ORLANDO, Fla. – A lawyer representing former Seminole County tax collector Joel Greenberg indicated in new court filings his client is facing a potential sentence of nine to 11 years in prison as punishment for child sex trafficking and other federal offenses.
Criminal defense attorney Fritz Scheller argued in court papers filed late Monday that Greenberg deserves less than the sentence requested by prosecutors, in part because Greenberg provided “significant substantial assistance” to federal investigators in the areas of public corruption, election fraud, wire fraud and sex trafficking.
Scheller noted that the U.S. Department of Justice has not criminally charged some co-conspirators named by Greenberg, including those involved in his sex offense.
“If the Government is so concerned with general deterrence, then why hasn’t it prosecuted the other individuals, including public figures, who were also involved in Greenberg’s offenses?” Scheller wrote. “The identification of these potential co-conspirators was not only provided by Mr. Greenberg in his numerous proffers but also has been collaborated by other witnesses and records. Unfortunately, at the time of Greenberg’s sentencing, many of these individuals have not been held to account.”
Scheller’s memorandum does not identify any of those public figures, but the attorney has previously said that Florida Congressman Matt Gaetz would not be “feeling very comfortable” about Greenberg’s plea deal.
Gaetz is not charged with any crimes and has adamantly denied any wrongdoing. His attorneys and spokesperson did not immediately respond to an email from News 6 seeking comment.
“Perhaps the DOJ in Washington is still moving forward on its prosecutions,” Scheller wrote. “Perhaps the DOJ will appoint a special counsel to address those individuals that implicate broader national concerns. Perhaps the DOJ are master strategists far beyond the capabilities of [me]. Or perhaps the DOJ is like Nero fiddling away as Rome burns.”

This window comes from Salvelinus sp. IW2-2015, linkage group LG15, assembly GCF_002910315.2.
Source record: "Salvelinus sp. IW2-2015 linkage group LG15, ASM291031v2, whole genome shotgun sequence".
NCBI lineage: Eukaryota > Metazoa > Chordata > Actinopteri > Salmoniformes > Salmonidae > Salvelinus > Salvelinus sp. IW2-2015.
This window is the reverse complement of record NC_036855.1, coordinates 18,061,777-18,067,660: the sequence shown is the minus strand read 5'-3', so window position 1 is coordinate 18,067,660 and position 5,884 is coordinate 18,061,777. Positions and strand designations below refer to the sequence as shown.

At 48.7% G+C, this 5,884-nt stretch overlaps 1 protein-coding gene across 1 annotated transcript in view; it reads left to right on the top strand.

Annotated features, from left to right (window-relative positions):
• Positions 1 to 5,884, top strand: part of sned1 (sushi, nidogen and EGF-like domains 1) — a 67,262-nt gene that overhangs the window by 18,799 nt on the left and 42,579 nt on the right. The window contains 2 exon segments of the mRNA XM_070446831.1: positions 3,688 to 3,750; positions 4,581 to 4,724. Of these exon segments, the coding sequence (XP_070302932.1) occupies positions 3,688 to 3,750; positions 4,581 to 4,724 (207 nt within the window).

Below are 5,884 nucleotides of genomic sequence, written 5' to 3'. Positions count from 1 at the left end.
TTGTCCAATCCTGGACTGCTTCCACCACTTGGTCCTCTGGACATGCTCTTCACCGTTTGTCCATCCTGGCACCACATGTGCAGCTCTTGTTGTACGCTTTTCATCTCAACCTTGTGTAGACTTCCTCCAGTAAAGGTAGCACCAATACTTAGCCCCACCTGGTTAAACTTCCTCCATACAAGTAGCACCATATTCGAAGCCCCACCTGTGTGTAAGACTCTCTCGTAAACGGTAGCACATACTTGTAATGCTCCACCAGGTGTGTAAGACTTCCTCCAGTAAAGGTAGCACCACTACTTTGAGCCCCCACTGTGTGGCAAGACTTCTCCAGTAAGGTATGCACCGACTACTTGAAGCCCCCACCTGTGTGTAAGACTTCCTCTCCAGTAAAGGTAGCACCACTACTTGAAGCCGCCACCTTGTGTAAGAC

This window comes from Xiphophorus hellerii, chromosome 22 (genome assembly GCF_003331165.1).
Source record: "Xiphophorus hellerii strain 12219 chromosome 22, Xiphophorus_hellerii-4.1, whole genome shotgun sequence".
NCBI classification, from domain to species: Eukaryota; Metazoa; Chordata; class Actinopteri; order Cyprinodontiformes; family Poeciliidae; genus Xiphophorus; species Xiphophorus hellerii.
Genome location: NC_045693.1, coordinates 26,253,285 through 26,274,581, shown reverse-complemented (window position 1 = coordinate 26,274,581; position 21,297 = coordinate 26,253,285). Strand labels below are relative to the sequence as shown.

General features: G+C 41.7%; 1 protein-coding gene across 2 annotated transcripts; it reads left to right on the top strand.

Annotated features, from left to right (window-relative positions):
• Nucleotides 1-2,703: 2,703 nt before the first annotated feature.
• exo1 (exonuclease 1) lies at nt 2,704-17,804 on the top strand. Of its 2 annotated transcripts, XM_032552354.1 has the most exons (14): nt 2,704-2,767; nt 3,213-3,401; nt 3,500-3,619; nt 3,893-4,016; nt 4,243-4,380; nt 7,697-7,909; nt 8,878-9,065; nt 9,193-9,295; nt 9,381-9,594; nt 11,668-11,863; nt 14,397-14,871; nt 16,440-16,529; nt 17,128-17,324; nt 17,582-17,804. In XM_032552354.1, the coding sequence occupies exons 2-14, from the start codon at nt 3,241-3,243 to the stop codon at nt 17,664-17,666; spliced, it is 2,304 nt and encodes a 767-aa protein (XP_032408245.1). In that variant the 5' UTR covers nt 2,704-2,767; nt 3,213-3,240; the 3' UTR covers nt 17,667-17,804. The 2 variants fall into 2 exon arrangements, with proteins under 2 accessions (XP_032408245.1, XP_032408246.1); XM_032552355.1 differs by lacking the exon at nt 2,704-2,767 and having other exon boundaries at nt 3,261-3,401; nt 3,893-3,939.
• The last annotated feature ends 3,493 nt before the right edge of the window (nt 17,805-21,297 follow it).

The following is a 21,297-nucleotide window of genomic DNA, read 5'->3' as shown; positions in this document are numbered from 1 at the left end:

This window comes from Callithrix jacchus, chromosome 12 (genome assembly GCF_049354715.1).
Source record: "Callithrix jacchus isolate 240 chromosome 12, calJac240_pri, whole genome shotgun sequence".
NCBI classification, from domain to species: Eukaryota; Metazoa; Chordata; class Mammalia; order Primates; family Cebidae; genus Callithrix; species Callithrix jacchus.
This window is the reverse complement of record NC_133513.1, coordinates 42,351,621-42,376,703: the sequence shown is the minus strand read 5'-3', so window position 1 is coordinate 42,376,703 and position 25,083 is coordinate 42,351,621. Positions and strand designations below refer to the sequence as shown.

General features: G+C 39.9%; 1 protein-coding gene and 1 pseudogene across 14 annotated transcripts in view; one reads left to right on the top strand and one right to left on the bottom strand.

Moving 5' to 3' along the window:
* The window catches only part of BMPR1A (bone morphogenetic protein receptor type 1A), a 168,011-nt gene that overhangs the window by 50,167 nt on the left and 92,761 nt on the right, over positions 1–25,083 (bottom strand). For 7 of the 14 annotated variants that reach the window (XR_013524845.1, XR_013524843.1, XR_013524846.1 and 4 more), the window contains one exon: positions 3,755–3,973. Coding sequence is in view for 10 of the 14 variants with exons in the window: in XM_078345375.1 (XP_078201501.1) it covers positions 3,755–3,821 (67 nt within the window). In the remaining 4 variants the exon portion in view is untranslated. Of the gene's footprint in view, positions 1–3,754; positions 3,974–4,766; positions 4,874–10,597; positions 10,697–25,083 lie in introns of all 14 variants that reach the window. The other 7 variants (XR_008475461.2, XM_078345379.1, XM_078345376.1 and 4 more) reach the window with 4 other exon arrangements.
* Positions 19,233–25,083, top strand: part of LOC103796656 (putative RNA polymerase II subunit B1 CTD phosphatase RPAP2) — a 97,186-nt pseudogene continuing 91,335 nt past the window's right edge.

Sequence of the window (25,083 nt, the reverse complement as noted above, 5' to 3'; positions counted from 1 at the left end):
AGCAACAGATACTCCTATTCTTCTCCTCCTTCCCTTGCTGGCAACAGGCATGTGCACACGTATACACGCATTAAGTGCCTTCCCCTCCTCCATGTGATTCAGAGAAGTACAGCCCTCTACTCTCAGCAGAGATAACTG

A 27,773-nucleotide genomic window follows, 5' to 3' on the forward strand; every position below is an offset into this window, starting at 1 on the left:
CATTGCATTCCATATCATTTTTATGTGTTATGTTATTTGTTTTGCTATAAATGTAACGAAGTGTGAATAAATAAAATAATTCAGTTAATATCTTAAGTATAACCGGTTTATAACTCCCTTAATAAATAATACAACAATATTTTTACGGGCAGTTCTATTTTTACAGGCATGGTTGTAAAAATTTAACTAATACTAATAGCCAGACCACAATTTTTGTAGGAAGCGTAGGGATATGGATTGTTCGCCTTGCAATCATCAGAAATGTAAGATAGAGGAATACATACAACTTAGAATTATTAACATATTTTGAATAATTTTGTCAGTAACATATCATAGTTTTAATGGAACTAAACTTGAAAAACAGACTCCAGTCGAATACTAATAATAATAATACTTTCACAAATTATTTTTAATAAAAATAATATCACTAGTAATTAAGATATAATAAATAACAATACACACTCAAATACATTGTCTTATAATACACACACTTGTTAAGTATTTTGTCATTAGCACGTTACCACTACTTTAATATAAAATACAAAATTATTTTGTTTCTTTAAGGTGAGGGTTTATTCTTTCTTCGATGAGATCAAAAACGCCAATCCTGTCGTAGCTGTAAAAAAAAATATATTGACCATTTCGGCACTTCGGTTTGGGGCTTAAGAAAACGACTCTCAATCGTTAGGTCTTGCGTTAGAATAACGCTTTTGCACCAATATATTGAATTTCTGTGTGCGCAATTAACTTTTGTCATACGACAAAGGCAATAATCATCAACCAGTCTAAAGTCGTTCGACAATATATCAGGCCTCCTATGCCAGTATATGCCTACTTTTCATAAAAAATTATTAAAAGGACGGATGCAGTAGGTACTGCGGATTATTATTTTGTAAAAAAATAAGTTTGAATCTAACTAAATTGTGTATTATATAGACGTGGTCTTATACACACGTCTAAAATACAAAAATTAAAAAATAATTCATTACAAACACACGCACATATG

Read Scheller’s court filing below:
Federal prosecutors filed their own memorandum last week in which they asked the judge to sentence Greenberg to no less than what federal guidelines dictate.
“During the 3-1/2 years when he was the Tax Collector, Joel Micah Greenberg repeatedly used his position to engage in a bold, brazen, and nearly undeterrable crime spree consisting of sex trafficking of a child, illegally producing a false identification document, aggravated identity theft, wire fraud, stalking, and conspiracy to defraud the government,” prosecutors wrote.
The guideline sentence for Greenberg’s child sex trafficking charge ranges from about 22 years to 27 years in prison, according to Scheller.
Read the court filing from prosecutors below:
However, federal prosecutors have requested a reduction of that potential sentence due to Greenberg’s cooperation, which has led to criminal charges against at least four people including a former tax collector office employee and a contractor.
If the judge grants the government’s request, Scheller said the guideline sentence would be reduced to a period of 87 to 108 months.
Scheller is asking the judge to reduce his client’s sentence for child sex trafficking even further, which prosecutors have opposed.
Greenberg also faces an additional, mandatory minimum sentence of two years for aggravated identity theft.
“Although this Court may not have discretion concerning the consecutive 2-year mandatory penalty, its discretion over the rest of Greenberg’s sentence remains, including the amount of reduction that the Defendant receives for his substantial assistance,” Scheller wrote.
According to the defense attorney, Greenberg does not deserve the maximum sentence for having sex with an underage female he met on a “sugar daddy” website because his conduct was different than an offender who knowingly preys on children.
“The minor in question was on the brink of turning 18. She certainly appeared that she was over 18,” Scheller wrote. “Moreover, she had posted an escort profile on the website ‘Seeking Arrangements’ in which she claimed she was over 18 years old.”
Scheller argues that Greenberg’s culpability is mitigated by his mental illness, including a diagnosis of bipolar disorder at the time of his offense.
Greenberg also deserves credit for paying $1.3 million in restitution to the Seminole County government and assisting in other investigations related to the tax collector’s office, his attorney argued.
“While these efforts can never excuse Greenberg’s actions, they do demonstrate that Greenberg has not only attempted to make amends but also is on a rehabilitative and redemptive path,” Scheller wrote.
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